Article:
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Sierra Daily

Nov 20, 2012

The Turkey Menace

Turkey deflectorCyclists in my part of the world are struggling with a new hazard these days: wild turkeys wandering into the roadway. The beautiful hills of the East Bay (i.e., San Francisco Bay) are overrun with them, as Daniel McGlynn reported in Bay Nature:

The turkeys arrived due to a long effort by the California Department of Fish and Game (DFG) to establish the species as a game animal here. Starting in the 1870s and then again episodically in the early 1900s, the state released turkeys, but the efforts failed, mainly because the farm-raised birds couldn’t adapt to the wild. Then in the late 1970s DFG officials started capturing Rio Grande wild turkeys in Texas and releasing them in California, where they’ve adapted so well that their numbers have grown exponentially.

It's not unusual now to come upon flocks of 20 or more turkeys grazing the East Bay's oak woodlands. And they're not only here: Riding in southern Oregon last Thanksgiving, I was seconds away from being an ironic headline in the local newspaper when I rounded a corner on a steep descent and encountered a flock of gobblers, who luckily took wing at the last second. Last month, a local rider was not so fortunate when he collided with a turkey and later died of his injuries.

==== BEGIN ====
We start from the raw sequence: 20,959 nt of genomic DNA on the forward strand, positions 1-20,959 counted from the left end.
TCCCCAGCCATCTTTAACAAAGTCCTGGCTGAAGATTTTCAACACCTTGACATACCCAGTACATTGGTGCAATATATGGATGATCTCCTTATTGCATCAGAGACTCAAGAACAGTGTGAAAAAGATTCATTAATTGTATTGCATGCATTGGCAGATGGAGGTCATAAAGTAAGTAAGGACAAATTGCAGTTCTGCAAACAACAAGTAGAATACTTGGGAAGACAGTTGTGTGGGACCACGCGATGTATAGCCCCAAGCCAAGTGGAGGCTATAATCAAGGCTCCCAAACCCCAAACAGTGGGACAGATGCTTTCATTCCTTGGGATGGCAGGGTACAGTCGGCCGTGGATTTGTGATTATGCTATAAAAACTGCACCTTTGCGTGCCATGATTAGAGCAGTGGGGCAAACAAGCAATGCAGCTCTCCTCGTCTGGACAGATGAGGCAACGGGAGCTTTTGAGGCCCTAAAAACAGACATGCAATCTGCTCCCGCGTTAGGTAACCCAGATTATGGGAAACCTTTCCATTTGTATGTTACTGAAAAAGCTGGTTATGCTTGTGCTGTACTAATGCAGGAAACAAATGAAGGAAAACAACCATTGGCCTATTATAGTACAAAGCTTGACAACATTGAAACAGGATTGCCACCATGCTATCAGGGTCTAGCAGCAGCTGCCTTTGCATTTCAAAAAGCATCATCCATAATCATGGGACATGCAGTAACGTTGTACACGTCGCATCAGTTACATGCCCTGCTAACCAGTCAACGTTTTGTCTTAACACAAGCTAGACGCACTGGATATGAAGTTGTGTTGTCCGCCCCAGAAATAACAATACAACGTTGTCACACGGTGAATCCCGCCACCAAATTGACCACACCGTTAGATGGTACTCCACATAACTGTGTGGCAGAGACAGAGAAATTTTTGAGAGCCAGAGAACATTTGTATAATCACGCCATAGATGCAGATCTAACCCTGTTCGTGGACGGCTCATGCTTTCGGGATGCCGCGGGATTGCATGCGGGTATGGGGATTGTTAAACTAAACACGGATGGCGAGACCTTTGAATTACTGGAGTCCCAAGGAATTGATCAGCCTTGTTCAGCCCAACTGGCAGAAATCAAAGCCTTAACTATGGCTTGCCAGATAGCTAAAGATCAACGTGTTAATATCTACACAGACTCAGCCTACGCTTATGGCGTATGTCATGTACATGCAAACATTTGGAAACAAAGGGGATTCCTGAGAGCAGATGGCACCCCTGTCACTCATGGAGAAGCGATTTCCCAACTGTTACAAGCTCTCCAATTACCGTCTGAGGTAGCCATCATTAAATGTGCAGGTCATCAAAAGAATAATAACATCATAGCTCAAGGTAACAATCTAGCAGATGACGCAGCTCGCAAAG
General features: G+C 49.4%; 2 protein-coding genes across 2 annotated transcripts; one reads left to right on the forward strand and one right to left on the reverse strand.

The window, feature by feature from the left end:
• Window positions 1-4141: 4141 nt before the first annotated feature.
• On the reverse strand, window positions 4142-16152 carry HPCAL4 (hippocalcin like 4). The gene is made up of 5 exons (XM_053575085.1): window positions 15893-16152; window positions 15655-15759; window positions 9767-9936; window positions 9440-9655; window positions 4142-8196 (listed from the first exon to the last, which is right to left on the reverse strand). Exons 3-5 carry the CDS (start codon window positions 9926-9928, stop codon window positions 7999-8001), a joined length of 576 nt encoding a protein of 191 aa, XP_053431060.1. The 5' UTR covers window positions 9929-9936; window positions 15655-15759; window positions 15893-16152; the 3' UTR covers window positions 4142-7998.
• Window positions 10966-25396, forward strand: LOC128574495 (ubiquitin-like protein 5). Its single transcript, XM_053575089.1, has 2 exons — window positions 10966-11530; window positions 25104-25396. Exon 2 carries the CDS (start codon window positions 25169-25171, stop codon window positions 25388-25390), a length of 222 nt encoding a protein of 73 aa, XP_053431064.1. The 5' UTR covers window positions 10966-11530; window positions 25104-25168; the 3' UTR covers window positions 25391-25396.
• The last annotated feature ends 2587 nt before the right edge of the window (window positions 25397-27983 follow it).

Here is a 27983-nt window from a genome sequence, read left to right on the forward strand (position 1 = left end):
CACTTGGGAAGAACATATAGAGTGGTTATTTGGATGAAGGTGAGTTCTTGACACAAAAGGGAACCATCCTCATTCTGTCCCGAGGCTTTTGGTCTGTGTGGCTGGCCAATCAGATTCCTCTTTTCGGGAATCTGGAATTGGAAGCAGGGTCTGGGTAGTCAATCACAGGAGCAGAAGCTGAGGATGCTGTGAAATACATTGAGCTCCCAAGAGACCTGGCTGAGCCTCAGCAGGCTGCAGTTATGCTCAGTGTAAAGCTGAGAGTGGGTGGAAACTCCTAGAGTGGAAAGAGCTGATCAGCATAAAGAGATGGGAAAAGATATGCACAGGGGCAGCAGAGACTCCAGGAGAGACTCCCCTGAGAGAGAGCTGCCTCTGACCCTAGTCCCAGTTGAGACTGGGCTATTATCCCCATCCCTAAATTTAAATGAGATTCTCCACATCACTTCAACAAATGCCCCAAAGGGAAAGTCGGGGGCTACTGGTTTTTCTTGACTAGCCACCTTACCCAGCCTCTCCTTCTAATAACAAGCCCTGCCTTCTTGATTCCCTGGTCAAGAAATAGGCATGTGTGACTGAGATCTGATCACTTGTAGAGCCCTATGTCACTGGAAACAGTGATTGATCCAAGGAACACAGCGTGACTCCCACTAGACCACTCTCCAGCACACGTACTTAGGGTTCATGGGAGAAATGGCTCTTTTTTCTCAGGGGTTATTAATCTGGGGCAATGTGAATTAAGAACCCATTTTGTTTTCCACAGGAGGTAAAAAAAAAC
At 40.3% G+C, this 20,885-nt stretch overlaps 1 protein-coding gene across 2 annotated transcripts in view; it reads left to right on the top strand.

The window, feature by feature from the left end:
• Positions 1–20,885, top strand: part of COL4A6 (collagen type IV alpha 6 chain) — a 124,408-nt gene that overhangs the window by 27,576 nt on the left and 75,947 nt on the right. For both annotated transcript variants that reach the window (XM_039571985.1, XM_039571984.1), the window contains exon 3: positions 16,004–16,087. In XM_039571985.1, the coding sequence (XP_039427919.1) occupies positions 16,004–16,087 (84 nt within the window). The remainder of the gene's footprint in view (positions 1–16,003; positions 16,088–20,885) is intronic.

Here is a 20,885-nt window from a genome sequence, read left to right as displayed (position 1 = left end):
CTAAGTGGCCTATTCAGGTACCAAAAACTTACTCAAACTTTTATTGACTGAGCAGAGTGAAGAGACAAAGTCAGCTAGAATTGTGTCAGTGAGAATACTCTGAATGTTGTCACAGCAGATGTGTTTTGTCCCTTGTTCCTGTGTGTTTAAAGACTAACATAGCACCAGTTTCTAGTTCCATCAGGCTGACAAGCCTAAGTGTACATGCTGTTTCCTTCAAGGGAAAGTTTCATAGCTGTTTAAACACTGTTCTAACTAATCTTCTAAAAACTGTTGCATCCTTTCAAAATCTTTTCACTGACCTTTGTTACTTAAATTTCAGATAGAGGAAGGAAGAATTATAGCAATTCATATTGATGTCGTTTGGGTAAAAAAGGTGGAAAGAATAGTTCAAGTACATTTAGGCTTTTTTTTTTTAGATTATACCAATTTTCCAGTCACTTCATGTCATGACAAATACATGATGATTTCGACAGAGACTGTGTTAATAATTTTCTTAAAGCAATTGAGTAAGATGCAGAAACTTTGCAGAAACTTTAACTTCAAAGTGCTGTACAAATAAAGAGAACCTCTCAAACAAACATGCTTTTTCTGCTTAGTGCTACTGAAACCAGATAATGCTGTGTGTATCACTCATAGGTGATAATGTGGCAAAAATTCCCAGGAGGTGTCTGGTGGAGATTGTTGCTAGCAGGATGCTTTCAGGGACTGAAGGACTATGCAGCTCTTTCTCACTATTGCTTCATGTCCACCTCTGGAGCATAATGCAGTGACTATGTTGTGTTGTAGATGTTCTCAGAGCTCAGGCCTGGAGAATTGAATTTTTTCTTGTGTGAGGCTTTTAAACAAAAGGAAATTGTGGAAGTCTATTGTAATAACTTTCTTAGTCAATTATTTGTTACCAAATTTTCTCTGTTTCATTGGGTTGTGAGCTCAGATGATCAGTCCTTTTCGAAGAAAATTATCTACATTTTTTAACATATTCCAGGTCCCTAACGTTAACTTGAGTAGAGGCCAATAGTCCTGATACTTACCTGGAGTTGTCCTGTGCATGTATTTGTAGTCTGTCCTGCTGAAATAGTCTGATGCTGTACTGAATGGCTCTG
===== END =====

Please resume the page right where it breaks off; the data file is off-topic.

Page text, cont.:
That tragic incident led to a lively conversation on the listserve of my local cycling club. Many riders recalled their own close calls with the ubiquitous fowl. One suggested using a fairing as a turkey deflector (pictured above--sadly practicable only for recumbents), in the manner of the cow-catchers on old locomotives. Most, however, simply savored their imminent revenge on turkey-kind. A happy--and safe--Thanksgiving to all.   

Wild turkey photo by NNehring/iStock. Recumbent fairing by TerraCycle.

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PAUL RAUBER is a senior editor at Sierra. He is the author, with Carl Pope, of the happily outdated Strategic Ignorance: Why the Bush Administration Is Recklessly Destroying a Century of Environmental Progress. Otherwise he is a cyclist, cook, and father of two. Follow him on Twitter @paulrauber.

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